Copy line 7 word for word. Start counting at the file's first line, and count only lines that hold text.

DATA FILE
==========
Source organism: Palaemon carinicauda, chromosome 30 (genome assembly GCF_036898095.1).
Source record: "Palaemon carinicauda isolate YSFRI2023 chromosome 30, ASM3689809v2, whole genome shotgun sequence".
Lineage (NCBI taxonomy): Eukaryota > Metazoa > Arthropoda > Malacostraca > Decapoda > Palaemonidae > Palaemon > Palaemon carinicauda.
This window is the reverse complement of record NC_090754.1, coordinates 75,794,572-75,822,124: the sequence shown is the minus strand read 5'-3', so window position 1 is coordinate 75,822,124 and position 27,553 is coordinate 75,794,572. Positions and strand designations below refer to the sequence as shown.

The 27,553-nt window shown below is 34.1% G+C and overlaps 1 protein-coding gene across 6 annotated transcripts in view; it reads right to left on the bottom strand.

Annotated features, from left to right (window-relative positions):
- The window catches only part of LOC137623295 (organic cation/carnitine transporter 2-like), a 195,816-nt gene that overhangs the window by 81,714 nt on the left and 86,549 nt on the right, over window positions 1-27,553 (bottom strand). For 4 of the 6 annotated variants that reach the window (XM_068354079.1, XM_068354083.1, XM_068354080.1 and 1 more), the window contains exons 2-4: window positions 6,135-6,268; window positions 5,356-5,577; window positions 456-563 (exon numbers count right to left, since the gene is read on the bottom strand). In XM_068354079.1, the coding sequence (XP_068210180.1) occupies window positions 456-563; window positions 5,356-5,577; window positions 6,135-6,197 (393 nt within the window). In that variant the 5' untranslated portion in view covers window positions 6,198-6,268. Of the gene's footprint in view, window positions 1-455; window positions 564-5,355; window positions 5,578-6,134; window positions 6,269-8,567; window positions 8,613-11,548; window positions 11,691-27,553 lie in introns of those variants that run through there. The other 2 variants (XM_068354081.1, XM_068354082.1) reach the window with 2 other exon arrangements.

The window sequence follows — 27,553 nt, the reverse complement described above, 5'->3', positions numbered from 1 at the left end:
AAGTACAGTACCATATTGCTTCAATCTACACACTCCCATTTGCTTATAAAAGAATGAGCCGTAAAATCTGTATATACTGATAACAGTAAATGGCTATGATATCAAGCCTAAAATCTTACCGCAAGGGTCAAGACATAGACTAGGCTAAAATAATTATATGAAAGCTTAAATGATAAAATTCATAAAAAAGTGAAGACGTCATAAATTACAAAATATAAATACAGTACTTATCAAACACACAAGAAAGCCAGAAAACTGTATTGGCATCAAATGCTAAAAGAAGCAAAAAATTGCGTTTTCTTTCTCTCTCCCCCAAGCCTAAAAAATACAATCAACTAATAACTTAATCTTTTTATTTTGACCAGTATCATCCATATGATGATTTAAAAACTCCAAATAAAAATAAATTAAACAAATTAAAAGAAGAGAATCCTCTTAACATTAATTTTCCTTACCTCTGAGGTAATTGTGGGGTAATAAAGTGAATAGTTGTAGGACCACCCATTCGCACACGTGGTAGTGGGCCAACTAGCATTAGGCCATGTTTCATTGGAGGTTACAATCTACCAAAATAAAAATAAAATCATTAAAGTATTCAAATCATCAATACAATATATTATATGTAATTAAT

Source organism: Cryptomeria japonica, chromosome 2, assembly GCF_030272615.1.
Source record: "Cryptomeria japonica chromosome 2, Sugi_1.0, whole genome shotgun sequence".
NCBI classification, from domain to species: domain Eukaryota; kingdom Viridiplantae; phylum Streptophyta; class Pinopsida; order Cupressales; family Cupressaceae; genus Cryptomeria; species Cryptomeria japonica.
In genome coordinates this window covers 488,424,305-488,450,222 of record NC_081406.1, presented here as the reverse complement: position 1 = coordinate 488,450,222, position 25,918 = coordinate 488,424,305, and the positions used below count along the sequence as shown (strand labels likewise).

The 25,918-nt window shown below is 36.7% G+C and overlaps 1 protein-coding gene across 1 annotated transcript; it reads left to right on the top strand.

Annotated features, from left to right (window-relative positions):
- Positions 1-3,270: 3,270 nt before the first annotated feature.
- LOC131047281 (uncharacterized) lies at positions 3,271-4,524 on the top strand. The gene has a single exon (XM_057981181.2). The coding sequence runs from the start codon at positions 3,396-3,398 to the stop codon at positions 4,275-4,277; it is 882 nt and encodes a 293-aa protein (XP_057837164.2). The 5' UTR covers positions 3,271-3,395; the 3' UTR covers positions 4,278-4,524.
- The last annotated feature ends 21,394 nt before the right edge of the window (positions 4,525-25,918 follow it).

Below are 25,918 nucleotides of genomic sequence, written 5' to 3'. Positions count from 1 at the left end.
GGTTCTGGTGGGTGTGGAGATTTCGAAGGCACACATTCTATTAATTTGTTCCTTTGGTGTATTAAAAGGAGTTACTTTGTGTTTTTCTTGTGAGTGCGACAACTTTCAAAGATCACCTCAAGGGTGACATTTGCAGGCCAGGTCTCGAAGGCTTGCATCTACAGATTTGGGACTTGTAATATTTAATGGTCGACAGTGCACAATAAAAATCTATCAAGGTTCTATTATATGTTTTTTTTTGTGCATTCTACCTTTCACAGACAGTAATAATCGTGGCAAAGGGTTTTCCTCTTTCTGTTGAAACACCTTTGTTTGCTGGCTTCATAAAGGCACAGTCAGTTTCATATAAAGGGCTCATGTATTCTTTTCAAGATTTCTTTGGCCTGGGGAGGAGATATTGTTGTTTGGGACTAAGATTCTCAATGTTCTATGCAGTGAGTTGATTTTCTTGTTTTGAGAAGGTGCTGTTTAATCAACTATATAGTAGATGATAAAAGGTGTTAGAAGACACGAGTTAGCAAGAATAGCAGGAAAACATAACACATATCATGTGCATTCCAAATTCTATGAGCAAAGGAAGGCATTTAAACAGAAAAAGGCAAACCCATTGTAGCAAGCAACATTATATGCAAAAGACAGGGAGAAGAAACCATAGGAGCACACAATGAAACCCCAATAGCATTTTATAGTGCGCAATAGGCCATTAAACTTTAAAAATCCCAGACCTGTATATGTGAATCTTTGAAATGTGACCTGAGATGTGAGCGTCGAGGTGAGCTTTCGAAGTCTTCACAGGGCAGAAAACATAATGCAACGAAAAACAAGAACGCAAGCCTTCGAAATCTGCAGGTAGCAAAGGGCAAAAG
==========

- The window catches only part of LOC137623295 (organic cation/carnitine transporter 2-like), a 195,816-nt gene that overhangs the window by 81,714 nt on the left and 86,549 nt on the right, over window positions 1-27,553 (bottom strand). For 4 of the 6 annotated variants that reach the window (XM_068354079.1, XM_068354083.1, XM_068354080.1 and 1 more), the window contains exons 2-4: window positions 6,135-6,268; window positions 5,356-5,577; window positions 456-563 (exon numbers count right to left, since the gene is read on the bottom strand). In XM_068354079.1, the coding sequence (XP_068210180.1) occupies window positions 456-563; window positions 5,356-5,577; window positions 6,135-6,197 (393 nt within the window). In that variant the 5' untranslated portion in view covers window positions 6,198-6,268. Of the gene's footprint in view, window positions 1-455; window positions 564-5,355; window positions 5,578-6,134; window positions 6,269-8,567; window positions 8,613-11,548; window positions 11,691-27,553 lie in introns of those variants that run through there. The other 2 variants (XM_068354081.1, XM_068354082.1) reach the window with 2 other exon arrangements.